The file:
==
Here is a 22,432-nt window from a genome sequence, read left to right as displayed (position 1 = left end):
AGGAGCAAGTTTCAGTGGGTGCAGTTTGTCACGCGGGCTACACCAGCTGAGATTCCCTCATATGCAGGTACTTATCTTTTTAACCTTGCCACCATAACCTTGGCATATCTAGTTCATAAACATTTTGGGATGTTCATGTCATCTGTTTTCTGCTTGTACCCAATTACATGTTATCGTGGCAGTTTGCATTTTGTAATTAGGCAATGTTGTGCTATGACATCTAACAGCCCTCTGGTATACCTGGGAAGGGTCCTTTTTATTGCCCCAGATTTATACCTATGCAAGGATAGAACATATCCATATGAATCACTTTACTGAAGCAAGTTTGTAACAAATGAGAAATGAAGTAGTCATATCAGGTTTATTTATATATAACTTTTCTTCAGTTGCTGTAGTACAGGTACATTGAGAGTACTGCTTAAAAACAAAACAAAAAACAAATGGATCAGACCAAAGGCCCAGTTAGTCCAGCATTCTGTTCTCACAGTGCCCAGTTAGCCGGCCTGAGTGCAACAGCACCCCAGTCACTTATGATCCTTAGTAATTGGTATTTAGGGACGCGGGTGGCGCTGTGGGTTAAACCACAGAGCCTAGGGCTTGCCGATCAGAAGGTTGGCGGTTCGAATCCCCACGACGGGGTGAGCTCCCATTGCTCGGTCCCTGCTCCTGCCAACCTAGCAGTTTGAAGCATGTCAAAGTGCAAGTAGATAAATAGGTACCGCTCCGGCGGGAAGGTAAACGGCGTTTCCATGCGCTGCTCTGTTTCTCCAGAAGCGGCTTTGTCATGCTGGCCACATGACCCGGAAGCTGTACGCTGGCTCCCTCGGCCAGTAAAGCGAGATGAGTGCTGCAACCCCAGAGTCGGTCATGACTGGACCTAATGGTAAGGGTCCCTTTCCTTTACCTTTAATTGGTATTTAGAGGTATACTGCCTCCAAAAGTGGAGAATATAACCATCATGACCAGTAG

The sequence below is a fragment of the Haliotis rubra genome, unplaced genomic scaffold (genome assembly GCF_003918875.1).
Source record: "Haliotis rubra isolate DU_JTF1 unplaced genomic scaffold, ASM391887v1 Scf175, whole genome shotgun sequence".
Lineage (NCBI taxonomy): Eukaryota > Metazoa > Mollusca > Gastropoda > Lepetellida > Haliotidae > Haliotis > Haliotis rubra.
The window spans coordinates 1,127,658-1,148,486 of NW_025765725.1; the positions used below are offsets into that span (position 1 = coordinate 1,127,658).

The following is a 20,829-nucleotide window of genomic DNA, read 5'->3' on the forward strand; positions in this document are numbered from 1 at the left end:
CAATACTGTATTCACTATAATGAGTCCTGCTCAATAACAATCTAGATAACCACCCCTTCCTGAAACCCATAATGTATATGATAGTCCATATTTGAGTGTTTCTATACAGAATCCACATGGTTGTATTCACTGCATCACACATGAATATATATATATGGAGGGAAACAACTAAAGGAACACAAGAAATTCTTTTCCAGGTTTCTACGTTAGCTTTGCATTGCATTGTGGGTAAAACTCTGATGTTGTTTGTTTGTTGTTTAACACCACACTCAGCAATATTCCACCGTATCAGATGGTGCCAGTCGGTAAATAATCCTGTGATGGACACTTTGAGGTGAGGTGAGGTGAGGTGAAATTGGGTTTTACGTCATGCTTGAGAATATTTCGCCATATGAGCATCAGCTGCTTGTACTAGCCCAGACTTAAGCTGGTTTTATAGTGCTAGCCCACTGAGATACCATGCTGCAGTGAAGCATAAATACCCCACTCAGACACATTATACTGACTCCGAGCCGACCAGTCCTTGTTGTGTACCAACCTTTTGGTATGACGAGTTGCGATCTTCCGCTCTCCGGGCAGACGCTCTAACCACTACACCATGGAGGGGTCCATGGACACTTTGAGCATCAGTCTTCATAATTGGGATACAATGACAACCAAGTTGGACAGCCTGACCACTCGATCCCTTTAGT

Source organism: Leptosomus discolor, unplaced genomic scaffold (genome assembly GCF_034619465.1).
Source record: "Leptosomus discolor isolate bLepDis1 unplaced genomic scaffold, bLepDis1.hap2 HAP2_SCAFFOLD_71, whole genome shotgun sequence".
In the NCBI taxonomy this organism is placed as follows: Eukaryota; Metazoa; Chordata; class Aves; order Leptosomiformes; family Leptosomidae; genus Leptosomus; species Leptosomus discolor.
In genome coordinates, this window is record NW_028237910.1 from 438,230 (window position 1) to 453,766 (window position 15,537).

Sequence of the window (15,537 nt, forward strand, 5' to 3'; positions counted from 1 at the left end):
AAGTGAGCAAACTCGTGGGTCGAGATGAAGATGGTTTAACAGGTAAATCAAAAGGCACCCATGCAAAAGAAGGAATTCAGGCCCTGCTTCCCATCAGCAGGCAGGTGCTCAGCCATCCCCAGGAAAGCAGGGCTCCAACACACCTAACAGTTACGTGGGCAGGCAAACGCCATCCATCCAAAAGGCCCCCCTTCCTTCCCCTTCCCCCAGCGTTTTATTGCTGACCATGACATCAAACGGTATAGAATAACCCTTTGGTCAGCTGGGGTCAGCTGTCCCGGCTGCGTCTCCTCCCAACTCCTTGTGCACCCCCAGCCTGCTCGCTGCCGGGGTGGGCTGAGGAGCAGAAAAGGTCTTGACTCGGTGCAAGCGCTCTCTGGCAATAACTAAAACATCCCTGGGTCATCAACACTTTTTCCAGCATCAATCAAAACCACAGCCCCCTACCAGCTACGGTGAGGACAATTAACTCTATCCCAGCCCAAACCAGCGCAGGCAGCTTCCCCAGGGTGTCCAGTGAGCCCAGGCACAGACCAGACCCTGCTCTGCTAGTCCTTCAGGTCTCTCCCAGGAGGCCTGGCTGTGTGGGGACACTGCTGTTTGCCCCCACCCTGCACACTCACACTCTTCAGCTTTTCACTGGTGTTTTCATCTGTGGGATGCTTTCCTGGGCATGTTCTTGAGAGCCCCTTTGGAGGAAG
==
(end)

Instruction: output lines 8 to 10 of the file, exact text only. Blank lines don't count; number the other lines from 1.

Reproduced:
CAATACTGTATTCACTATAATGAGTCCTGCTCAATAACAATCTAGATAACCACCCCTTCCTGAAACCCATAATGTATATGATAGTCCATATTTGAGTGTTTCTATACAGAATCCACATGGTTGTATTCACTGCATCACACATGAATATATATATATGGAGGGAAACAACTAAAGGAACACAAGAAATTCTTTTCCAGGTTTCTACGTTAGCTTTGCATTGCATTGTGGGTAAAACTCTGATGTTGTTTGTTTGTTGTTTAACACCACACTCAGCAATATTCCACCGTATCAGATGGTGCCAGTCGGTAAATAATCCTGTGATGGACACTTTGAGGTGAGGTGAGGTGAGGTGAAATTGGGTTTTACGTCATGCTTGAGAATATTTCGCCATATGAGCATCAGCTGCTTGTACTAGCCCAGACTTAAGCTGGTTTTATAGTGCTAGCCCACTGAGATACCATGCTGCAGTGAAGCATAAATACCCCACTCAGACACATTATACTGACTCCGAGCCGACCAGTCCTTGTTGTGTACCAACCTTTTGGTATGACGAGTTGCGATCTTCCGCTCTCCGGGCAGACGCTCTAACCACTACACCATGGAGGGGTCCATGGACACTTTGAGCATCAGTCTTCATAATTGGGATACAATGACAACCAAGTTGGACAGCCTGACCACTCGATCCCTTTAGT

Source organism: Leptosomus discolor, unplaced genomic scaffold (genome assembly GCF_034619465.1).
Source record: "Leptosomus discolor isolate bLepDis1 unplaced genomic scaffold, bLepDis1.hap2 HAP2_SCAFFOLD_71, whole genome shotgun sequence".